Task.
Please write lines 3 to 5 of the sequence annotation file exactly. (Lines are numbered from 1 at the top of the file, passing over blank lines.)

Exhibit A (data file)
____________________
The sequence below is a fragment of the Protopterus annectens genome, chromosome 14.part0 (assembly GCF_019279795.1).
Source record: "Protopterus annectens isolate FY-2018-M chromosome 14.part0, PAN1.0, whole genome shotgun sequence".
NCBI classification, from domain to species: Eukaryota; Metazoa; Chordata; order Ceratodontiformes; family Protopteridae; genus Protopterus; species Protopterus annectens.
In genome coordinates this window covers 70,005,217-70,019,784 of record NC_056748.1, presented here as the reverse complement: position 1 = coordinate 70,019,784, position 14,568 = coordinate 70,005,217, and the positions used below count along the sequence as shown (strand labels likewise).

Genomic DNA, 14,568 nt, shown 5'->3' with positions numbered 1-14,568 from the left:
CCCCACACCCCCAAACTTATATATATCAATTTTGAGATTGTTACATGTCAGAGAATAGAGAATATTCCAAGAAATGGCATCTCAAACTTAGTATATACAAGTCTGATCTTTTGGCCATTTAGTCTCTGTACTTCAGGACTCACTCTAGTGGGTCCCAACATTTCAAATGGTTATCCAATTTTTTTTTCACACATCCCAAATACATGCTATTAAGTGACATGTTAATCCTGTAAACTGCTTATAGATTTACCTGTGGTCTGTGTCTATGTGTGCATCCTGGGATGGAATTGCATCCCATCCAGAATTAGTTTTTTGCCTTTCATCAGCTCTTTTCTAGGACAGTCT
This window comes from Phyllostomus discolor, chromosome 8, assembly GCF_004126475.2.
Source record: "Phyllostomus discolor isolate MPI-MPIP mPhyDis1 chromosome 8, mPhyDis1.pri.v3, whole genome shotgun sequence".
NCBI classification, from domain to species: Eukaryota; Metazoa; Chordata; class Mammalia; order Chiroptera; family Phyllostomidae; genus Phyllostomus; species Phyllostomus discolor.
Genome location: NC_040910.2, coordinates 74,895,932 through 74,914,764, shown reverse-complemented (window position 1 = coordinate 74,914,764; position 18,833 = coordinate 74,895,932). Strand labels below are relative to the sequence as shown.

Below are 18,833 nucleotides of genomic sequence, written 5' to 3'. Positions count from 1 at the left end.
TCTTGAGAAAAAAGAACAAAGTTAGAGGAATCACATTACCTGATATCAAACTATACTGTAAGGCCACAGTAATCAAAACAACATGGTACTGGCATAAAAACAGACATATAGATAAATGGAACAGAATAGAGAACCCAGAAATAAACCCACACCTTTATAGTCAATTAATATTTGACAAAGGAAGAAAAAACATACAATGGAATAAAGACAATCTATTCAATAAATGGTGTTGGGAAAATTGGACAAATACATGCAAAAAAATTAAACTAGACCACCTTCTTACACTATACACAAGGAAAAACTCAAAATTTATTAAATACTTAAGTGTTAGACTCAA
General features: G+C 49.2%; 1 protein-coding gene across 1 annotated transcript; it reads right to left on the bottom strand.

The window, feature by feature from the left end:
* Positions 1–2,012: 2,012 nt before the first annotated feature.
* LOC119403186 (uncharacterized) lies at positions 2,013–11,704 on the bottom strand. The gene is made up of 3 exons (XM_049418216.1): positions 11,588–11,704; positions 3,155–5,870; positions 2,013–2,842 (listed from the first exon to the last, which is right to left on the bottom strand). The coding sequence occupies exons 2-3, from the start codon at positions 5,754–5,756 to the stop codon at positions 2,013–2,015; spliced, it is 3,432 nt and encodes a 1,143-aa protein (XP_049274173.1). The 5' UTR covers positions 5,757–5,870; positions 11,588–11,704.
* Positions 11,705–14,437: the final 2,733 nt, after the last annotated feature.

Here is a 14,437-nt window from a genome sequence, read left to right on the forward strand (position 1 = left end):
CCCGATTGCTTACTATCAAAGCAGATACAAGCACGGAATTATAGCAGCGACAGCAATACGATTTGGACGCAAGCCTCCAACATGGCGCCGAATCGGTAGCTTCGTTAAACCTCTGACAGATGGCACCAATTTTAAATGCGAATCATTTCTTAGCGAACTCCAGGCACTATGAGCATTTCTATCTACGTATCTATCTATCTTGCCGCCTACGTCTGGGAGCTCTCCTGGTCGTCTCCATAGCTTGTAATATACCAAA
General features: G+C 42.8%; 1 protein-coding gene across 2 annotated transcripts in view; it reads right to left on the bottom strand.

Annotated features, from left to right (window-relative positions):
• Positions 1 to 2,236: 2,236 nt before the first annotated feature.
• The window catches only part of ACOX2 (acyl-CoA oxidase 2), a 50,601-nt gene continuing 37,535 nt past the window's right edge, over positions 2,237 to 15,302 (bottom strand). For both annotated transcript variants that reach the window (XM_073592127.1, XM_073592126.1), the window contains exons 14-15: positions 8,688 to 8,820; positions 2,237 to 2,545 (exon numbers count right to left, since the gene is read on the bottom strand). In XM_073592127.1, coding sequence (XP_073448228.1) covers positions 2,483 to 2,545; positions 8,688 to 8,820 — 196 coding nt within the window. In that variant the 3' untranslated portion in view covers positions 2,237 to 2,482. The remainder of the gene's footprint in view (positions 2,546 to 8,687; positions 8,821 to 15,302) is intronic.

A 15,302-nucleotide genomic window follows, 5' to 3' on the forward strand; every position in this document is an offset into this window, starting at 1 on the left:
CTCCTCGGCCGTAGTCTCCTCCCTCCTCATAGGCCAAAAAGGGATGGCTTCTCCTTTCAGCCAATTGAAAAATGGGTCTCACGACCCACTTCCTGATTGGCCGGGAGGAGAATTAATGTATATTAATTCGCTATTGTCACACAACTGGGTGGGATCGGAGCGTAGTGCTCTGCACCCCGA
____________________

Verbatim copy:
NCBI classification, from domain to species: Eukaryota; Metazoa; Chordata; order Ceratodontiformes; family Protopteridae; genus Protopterus; species Protopterus annectens.
In genome coordinates this window covers 70,005,217-70,019,784 of record NC_056748.1, presented here as the reverse complement: position 1 = coordinate 70,019,784, position 14,568 = coordinate 70,005,217, and the positions used below count along the sequence as shown (strand labels likewise).

Genomic DNA, 14,568 nt, shown 5'->3' with positions numbered 1-14,568 from the left: